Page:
TPMS: Everything You Need to Know
Properly inflated tyres provide you with the best performance, improve fuel economy and prevent unnecessary accidents. Your regular routine tyre checks with a tyre professional will include air pressure checks, but what’s the best way of keeping an eye on your tyre inflation in between visits? TPMS offers a handy solution, and the best thing; if you have a relatively new car, you probably already have TPMS installed.
So what exactly is TPMS? How does it work? And how do you use it to optimise your car’s performance and stay safe on the road?
We’ve got the answers to everything you need to know.
What is TPMS?
TPMS stands for Tyre Pressure Monitoring System. TPMS is an electronic safety function on a car that alerts you when one or more of your tyres are underinflated. Flat or low-pressure tyres can impact on your vehicle handling, braking distance and tyre wear- and they can be extremely dangerous. TPMS reduces the risk associated with proper tyre pressure and gives you an early warning signal of low pressure.
‘TPMS reduces the risk associated with proper tyre pressure and gives you an early warning signal of low pressure.’
How do Tyre Pressure Monitoring Systems work?
There are two types of TPMS available on the market today. One uses sensors (Direct TPMS) the other uses the car’s anti-lock braking system (Indirect TPMS).
A Direct TPMS uses tyre pressure sensors placed within the pressurised pocket of your tyre. The sensors monitor air pressure within the tyre and transmit the information to the car’s on-board computer. In the event of low pressure (usually 25% below the manufacturer’s recommended level) a warning light will appear on your car’s dashboard.
Indirect TPMS uses the car’s anti-lock braking system (ABS) to monitor lost air pressure in the tyres. The ABS wheel-speed sensors track the rotational speed of each tyre. If one of the tyres is out of sync with the others, it is an indication that the tyre’s air pressure is low. This information is then sent to the car’s computer system and an alert displays on the dashboard.
How do I know if my car has TPMS?
The easiest way to check if your car has TPMS installed is to simply turn on your car and look for the icon on your dashboard. The icon resembles a cross section of a tire with an exclamation point and/or the letters TPMS.
Can I get TPMS retrofitted to my car?
While most modern vehicles come equipped with a Tyre Pressure Monitoring System, if you have an older car, you may not have one. You can easily and affordably install TPMS using a TPMS kit. Like all things with your vehicle, it’s a good idea to have any safety and performance enhancers checked over by a professional. So, book in with your nearest tyre professional if you are considering a TPMS upgrade.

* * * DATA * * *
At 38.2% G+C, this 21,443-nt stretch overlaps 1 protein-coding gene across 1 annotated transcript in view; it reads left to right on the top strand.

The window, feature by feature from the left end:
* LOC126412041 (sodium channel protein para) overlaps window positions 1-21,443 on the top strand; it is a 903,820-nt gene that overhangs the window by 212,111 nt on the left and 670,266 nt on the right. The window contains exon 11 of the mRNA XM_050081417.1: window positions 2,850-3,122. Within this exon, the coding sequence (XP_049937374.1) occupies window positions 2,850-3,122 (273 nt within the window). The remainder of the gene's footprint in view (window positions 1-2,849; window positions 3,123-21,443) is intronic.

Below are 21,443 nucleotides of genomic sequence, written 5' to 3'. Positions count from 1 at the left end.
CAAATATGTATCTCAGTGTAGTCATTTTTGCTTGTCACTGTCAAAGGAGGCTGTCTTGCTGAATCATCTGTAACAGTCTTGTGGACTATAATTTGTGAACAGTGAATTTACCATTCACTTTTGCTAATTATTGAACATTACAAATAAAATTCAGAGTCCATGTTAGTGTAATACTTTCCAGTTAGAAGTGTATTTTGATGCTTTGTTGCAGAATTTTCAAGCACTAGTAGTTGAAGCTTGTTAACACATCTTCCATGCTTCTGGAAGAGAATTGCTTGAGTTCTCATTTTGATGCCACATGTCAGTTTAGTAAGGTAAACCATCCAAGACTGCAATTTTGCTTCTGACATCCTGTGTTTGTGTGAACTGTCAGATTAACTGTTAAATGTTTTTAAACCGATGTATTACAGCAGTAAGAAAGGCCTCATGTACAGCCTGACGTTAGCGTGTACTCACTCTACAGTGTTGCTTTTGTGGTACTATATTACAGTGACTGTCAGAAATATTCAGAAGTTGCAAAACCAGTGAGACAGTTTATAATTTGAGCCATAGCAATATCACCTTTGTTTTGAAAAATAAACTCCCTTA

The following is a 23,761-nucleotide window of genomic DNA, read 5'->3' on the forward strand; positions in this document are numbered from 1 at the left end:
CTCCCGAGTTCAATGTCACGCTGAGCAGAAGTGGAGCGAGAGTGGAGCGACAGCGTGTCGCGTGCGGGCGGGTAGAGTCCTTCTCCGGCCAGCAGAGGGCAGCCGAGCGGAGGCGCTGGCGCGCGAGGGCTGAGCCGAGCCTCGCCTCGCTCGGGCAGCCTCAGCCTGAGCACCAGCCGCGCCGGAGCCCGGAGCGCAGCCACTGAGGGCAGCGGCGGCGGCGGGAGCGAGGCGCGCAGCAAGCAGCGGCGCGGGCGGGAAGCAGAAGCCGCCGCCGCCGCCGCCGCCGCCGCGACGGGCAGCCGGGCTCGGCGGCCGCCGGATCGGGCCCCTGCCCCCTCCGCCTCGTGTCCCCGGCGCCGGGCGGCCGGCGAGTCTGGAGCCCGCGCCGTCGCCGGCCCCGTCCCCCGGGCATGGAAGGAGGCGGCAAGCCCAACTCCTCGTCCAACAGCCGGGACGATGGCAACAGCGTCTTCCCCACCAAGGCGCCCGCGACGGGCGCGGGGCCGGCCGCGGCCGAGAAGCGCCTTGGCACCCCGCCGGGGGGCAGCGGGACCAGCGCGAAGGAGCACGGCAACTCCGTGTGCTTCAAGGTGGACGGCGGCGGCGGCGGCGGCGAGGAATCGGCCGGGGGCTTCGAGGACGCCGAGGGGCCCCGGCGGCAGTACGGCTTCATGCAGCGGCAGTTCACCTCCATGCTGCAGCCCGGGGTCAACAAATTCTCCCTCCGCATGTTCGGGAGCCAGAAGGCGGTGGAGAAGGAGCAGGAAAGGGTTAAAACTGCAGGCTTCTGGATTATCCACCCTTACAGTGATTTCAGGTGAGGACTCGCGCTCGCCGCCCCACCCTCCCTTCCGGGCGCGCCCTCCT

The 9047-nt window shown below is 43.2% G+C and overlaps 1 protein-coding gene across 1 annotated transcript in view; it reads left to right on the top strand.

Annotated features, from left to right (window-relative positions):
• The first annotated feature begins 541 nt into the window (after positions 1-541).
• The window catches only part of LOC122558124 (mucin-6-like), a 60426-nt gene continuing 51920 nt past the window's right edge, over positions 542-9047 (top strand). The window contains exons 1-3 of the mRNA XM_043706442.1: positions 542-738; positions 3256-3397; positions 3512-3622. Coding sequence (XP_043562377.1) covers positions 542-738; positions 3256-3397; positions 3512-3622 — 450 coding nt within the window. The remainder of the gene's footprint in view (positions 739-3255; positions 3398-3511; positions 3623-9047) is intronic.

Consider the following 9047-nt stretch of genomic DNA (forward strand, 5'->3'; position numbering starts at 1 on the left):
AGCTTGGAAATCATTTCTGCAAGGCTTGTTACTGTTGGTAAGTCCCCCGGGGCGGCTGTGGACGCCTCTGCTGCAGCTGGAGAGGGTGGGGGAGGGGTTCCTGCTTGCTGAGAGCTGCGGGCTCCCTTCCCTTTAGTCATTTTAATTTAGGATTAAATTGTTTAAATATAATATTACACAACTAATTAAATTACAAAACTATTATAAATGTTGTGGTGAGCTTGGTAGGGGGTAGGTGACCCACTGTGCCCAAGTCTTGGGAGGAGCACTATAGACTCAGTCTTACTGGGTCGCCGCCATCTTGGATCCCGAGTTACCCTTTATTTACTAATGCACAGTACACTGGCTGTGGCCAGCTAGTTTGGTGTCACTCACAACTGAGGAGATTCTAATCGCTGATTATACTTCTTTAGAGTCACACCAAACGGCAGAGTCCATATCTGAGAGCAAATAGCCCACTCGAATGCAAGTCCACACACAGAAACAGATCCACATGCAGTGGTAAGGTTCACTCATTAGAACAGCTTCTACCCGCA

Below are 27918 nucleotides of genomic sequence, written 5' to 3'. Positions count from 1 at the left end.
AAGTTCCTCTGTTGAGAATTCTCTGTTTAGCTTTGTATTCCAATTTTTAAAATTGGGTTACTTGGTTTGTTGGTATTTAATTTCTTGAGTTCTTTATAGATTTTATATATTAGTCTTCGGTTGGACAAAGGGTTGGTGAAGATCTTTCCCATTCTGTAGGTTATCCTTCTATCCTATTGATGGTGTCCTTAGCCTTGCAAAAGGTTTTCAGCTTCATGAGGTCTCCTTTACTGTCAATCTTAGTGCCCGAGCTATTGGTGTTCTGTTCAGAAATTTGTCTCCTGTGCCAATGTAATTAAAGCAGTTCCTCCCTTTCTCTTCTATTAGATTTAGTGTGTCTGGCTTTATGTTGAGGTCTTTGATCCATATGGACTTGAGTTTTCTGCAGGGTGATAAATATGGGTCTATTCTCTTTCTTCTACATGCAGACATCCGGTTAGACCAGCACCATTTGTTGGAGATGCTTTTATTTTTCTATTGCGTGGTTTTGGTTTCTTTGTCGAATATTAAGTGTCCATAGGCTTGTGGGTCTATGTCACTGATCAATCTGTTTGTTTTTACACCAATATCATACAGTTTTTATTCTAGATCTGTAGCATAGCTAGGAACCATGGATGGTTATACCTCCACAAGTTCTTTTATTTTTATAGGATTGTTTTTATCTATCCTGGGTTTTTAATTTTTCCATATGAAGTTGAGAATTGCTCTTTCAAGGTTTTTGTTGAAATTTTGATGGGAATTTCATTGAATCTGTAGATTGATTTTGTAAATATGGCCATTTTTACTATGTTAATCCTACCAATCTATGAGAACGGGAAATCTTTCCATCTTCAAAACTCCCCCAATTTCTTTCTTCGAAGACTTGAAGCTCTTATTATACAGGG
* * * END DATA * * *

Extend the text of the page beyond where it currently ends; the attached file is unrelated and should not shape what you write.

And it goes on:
What should I do if TPMS is telling me my tyre pressure is low?
If your TPMS light appears on the dashboard while you’re driving, it’s time to take notice. Your light indicates that at least one of your tyres is low on pressure or that your TPMS isn’t functioning as it should. Either way, it’s time to book your tyres in for a check-up.
Is it safe to drive with the TPMS light on?
No driving when the TPMS light is on is unsafe. Your TPMS light is a clear indicator that your tyres or your TPMS system needs attention. You should stop at your closest service station to check your air pressure and then book in for a tyre inspection. Continuing to drive without checking your tyres is an unnecessary risk to you and others on the road.
"Your TPMS light is a clear indicator that your tyres or your TPMS system needs attention"
Will TPMS light come on if tyres are overinflated?
Only some TPMS systems will alert you if your tyres are over inflated. This is why regular tyre checks are still important.
How long do TPMS sensors last?
Sensors are typically battery operated and last between 2 and 10 years depending on the system. So, if you’ve had your car for a few years, it may be time to get your TPMS checked and/or sensors replaced.
TPMS is a simple and effective safety precaution that can be applied to almost every vehicle. However, the system is only effective when it is properly maintained and is never a replacement for a manual air pressure check conducted by a professional.
Keep your wheels running smoothly, Book in for a tyre check today.